Few days ago, Jalopnik said that Porsche will unveil a 911 (991) Targa Turbo at the 2014 Geneva Motor Show. The recipe was quite simple: a standard Porsche 911 (991) Turbo featuring the awesome roof found on the 911 (991) Targa. Immediately after reading about a more powerful version of the Targa, I began to feel like a kid waiting for Christmas to get its PlayStation 4.
The bad news came today from our friends from Autoblog who asked Nick Twork a.k.a. Porsche North America Product Communications Manager if the rumors, about a new version of the 911 Targa, were true. The answer cam quickly: “Totally false.” Still, there are some good news as Porsche will debut at the 2014 Geneva Motor Show the 911 (991) RSR racecar as well as the 919 Hybrid, its new LMP1 race car.
We already told about the Porsche 919 Hybrid that it will use a turbocharged 2.0-liter direct-injection V4 engine which has an unusually wide V angle. Porsche will compete with the new 919 Hybrid at this year’s 24 Hours of Le Mans and try to end Audi’s winning spree. Regarding the 911 Targa Turbo, you will have to stick with the current offer, the 911 (991) Targa and Targa S models.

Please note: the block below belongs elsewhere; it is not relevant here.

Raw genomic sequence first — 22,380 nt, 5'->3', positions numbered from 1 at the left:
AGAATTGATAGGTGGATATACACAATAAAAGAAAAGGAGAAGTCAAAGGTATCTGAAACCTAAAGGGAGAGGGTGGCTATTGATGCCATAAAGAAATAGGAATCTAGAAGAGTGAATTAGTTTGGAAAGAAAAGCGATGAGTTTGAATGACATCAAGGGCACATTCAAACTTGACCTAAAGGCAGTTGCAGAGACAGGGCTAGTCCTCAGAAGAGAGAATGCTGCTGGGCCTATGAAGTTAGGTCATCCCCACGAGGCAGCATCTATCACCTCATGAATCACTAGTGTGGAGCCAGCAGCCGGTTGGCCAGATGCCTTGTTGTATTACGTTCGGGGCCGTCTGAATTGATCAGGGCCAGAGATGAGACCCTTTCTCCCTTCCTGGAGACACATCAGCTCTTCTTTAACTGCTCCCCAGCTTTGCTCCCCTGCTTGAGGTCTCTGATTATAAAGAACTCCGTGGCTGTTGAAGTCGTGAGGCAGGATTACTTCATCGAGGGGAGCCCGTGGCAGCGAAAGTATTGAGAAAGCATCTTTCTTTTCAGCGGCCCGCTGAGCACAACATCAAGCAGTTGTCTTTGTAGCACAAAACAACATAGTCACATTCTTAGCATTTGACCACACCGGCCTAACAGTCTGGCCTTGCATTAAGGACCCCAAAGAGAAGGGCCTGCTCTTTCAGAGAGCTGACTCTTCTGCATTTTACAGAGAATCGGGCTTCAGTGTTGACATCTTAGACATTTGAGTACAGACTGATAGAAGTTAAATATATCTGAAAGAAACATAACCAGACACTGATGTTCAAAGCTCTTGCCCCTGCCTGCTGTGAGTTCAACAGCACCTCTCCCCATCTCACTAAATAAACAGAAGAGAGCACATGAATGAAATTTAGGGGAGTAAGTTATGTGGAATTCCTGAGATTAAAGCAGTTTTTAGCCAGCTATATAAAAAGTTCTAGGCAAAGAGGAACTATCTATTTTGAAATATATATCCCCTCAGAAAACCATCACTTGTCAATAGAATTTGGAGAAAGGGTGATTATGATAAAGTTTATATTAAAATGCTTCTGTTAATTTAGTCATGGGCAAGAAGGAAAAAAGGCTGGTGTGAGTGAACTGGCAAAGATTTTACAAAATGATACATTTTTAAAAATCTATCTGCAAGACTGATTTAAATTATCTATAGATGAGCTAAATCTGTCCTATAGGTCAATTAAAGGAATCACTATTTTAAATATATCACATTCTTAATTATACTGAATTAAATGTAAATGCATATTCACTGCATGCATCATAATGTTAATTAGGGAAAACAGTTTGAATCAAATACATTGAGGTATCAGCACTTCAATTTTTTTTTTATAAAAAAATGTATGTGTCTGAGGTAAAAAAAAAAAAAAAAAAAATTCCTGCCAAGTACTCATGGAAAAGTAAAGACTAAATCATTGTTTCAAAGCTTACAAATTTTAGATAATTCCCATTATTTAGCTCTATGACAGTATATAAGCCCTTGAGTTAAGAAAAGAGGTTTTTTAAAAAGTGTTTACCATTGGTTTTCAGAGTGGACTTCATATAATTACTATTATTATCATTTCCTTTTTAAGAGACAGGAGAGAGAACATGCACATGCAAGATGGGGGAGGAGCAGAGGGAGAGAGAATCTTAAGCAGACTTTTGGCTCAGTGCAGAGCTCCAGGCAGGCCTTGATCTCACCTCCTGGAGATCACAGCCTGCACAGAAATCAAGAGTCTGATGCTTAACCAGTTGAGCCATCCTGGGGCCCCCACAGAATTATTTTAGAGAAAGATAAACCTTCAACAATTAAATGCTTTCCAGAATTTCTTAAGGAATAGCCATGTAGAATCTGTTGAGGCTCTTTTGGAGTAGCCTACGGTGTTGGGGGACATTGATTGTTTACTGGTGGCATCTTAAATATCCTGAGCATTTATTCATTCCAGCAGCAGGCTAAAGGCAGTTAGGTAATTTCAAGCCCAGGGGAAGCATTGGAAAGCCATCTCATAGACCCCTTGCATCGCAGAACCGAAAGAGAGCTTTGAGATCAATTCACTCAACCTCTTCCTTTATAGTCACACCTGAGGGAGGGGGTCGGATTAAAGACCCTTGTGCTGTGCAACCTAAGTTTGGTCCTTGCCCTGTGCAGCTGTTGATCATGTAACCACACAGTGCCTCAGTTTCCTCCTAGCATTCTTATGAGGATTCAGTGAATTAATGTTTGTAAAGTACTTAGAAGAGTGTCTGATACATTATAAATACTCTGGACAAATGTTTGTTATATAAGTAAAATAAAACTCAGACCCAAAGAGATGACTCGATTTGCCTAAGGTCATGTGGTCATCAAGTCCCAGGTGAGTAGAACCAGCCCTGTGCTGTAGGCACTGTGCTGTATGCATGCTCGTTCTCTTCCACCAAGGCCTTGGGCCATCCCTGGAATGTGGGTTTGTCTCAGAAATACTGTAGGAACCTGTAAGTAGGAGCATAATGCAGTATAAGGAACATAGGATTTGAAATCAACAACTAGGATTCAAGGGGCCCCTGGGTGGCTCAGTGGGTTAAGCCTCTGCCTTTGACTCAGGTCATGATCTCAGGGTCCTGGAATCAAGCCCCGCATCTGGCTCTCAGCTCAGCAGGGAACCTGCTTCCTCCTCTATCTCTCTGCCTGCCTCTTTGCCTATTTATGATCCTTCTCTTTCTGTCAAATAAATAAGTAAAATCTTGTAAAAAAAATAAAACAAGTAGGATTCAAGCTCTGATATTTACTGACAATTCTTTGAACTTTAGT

The 2014 Porsche 911 (991) Targa is powered by a 3.4-liter 6-cylinder engine that delivers 350 hp and can push the vehicle from 0 to 62 mph (10 km/h) in just 4.8 seconds and has a top speed of 174 mph when using the optional Porsche Doppelkupplung (PDK) and Sport Chrono package. The Targa S model uses a 3.8-liter horizontally opposed 6-cylinder engine that generates 400 hp and can push the car from 0 to 62 mph (100 km/h) in 4.4 seconds when equipped with optional PDK and Sport Chrono package.
If you still want a faster Porsche featuring an open top you’d better choose the 911 (991) Turbo Cabriolet, which is powered by a 3.8-liter six-cylinder engine that delivers 520 hp and can push the car from 0 to 100 km/h (62 mph) in just 3.2 seconds. If you want even more you have the 911 (991) Turbo S Cabriolet, which uses the same engine as the 911 Turbo Cabrio but has 560 hp and zooms from 0 to 100 km/h (62 mph) in just 3.2 seconds. So, it all about decisions, right?